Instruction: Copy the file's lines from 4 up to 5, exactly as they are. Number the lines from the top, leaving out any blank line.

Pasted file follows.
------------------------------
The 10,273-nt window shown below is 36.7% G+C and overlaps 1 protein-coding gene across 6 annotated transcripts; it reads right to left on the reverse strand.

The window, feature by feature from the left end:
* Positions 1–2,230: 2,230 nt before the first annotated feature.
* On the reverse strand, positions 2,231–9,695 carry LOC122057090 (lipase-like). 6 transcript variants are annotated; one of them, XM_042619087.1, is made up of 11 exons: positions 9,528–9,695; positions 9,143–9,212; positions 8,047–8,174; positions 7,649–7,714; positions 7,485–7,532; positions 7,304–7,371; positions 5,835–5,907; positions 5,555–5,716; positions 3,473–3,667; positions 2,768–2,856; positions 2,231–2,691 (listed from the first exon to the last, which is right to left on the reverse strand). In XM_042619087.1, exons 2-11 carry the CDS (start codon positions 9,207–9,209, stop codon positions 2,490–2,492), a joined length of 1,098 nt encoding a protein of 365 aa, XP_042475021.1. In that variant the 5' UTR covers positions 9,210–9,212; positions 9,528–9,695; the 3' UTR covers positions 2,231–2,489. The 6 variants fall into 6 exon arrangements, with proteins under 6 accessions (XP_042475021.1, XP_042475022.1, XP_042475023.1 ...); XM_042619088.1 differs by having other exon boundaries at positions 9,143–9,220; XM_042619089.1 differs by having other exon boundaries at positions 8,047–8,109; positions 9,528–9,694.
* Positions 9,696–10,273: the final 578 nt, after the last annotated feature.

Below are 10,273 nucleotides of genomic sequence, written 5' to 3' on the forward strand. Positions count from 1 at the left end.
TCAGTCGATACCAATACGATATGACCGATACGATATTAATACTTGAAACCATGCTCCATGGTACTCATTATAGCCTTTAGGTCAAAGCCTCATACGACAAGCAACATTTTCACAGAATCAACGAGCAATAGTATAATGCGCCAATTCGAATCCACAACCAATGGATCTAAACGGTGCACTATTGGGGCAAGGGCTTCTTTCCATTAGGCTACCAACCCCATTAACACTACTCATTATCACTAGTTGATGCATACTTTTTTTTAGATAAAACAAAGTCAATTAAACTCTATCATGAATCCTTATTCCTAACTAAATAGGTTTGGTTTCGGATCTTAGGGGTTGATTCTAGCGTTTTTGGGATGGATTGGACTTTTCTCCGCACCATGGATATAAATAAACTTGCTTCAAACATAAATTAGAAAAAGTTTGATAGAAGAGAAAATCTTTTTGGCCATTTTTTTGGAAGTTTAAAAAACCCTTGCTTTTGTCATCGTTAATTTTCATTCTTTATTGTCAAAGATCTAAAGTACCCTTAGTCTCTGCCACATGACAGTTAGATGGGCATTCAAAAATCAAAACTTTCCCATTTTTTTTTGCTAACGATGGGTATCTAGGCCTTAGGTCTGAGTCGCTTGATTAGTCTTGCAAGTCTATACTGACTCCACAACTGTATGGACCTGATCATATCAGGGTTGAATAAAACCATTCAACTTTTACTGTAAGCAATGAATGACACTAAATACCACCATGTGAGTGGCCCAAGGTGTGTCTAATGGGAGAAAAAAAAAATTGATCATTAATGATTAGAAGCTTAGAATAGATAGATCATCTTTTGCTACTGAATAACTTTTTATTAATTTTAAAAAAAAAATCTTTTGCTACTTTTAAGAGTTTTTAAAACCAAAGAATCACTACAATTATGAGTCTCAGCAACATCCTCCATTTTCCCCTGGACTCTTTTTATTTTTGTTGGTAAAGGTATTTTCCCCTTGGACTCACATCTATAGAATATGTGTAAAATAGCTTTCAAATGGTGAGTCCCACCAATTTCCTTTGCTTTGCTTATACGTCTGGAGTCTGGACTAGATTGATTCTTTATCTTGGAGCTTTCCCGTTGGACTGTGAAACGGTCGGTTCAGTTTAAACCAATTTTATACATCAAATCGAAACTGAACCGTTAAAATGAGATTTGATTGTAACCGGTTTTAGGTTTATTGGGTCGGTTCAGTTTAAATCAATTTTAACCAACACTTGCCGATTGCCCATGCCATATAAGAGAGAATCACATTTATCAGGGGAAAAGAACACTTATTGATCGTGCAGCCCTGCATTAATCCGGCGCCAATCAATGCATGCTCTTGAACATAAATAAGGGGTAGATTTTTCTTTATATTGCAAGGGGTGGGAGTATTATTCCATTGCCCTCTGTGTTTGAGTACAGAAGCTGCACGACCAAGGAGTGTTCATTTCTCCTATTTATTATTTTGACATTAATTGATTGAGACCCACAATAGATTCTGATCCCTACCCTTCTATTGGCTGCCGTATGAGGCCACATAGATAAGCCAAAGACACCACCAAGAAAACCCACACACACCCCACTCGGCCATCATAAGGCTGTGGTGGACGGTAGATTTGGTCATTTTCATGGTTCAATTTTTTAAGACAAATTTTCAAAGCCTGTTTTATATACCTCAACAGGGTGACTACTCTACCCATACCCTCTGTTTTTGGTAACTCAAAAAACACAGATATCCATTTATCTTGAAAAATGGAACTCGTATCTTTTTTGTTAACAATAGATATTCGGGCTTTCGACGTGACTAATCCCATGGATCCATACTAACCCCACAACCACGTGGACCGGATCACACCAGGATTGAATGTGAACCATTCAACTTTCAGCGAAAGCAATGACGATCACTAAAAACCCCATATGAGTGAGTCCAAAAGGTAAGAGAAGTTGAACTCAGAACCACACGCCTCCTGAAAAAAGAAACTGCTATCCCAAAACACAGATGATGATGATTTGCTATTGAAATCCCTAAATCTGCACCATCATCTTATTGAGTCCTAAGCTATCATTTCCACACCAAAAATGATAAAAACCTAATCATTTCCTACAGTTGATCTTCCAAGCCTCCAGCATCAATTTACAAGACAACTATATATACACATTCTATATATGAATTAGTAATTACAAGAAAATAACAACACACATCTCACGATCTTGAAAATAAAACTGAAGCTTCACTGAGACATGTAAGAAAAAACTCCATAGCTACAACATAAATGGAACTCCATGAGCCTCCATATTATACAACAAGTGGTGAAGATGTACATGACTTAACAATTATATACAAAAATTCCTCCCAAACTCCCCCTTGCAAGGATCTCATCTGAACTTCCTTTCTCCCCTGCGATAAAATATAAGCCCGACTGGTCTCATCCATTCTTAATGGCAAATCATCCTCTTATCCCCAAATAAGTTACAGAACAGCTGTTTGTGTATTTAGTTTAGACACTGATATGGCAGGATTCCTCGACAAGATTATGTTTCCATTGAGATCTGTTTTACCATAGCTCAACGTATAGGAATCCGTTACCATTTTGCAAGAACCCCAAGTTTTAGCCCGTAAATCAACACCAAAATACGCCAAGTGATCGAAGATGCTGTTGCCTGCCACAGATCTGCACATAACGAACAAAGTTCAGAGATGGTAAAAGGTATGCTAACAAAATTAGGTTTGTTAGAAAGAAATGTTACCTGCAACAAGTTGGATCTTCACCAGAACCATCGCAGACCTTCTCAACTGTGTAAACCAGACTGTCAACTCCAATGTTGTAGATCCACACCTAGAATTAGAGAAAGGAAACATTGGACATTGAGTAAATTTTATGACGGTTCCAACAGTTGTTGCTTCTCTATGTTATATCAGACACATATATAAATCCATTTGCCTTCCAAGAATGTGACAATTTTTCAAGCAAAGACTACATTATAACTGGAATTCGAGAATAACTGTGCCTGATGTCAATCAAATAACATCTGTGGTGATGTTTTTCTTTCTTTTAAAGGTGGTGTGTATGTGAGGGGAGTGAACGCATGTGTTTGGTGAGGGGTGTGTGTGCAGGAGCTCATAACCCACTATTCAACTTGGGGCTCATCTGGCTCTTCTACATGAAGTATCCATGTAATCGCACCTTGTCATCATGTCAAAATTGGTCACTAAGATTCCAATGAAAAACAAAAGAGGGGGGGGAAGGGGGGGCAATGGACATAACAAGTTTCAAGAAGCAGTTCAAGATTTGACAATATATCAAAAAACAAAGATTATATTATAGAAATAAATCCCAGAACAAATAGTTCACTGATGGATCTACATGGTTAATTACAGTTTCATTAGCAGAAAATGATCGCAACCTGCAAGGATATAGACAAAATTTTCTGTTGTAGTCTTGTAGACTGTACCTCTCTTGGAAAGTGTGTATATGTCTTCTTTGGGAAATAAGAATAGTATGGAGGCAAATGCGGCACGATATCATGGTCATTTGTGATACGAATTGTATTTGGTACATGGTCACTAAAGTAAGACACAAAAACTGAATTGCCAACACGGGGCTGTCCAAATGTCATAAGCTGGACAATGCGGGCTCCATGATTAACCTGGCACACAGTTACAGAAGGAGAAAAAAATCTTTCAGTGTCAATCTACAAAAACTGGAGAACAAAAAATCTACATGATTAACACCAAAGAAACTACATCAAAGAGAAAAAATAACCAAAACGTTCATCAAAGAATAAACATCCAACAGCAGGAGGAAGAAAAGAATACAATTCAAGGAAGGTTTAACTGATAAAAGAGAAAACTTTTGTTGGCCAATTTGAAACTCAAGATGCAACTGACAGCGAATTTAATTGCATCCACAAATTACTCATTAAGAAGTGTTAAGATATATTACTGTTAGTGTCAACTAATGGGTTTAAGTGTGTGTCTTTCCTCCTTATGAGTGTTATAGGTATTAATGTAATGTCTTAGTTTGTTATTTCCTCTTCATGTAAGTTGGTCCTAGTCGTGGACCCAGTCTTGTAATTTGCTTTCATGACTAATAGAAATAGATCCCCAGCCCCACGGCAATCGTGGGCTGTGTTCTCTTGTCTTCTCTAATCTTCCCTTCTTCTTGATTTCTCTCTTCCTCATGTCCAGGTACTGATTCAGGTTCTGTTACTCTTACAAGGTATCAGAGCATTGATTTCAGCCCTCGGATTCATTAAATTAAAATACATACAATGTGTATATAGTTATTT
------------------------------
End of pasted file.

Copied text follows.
* On the reverse strand, positions 2,231–9,695 carry LOC122057090 (lipase-like). 6 transcript variants are annotated; one of them, XM_042619087.1, is made up of 11 exons: positions 9,528–9,695; positions 9,143–9,212; positions 8,047–8,174; positions 7,649–7,714; positions 7,485–7,532; positions 7,304–7,371; positions 5,835–5,907; positions 5,555–5,716; positions 3,473–3,667; positions 2,768–2,856; positions 2,231–2,691 (listed from the first exon to the last, which is right to left on the reverse strand). In XM_042619087.1, exons 2-11 carry the CDS (start codon positions 9,207–9,209, stop codon positions 2,490–2,492), a joined length of 1,098 nt encoding a protein of 365 aa, XP_042475021.1. In that variant the 5' UTR covers positions 9,210–9,212; positions 9,528–9,695; the 3' UTR covers positions 2,231–2,489. The 6 variants fall into 6 exon arrangements, with proteins under 6 accessions (XP_042475021.1, XP_042475022.1, XP_042475023.1 ...); XM_042619088.1 differs by having other exon boundaries at positions 9,143–9,220; XM_042619089.1 differs by having other exon boundaries at positions 8,047–8,109; positions 9,528–9,694.
* Positions 9,696–10,273: the final 578 nt, after the last annotated feature.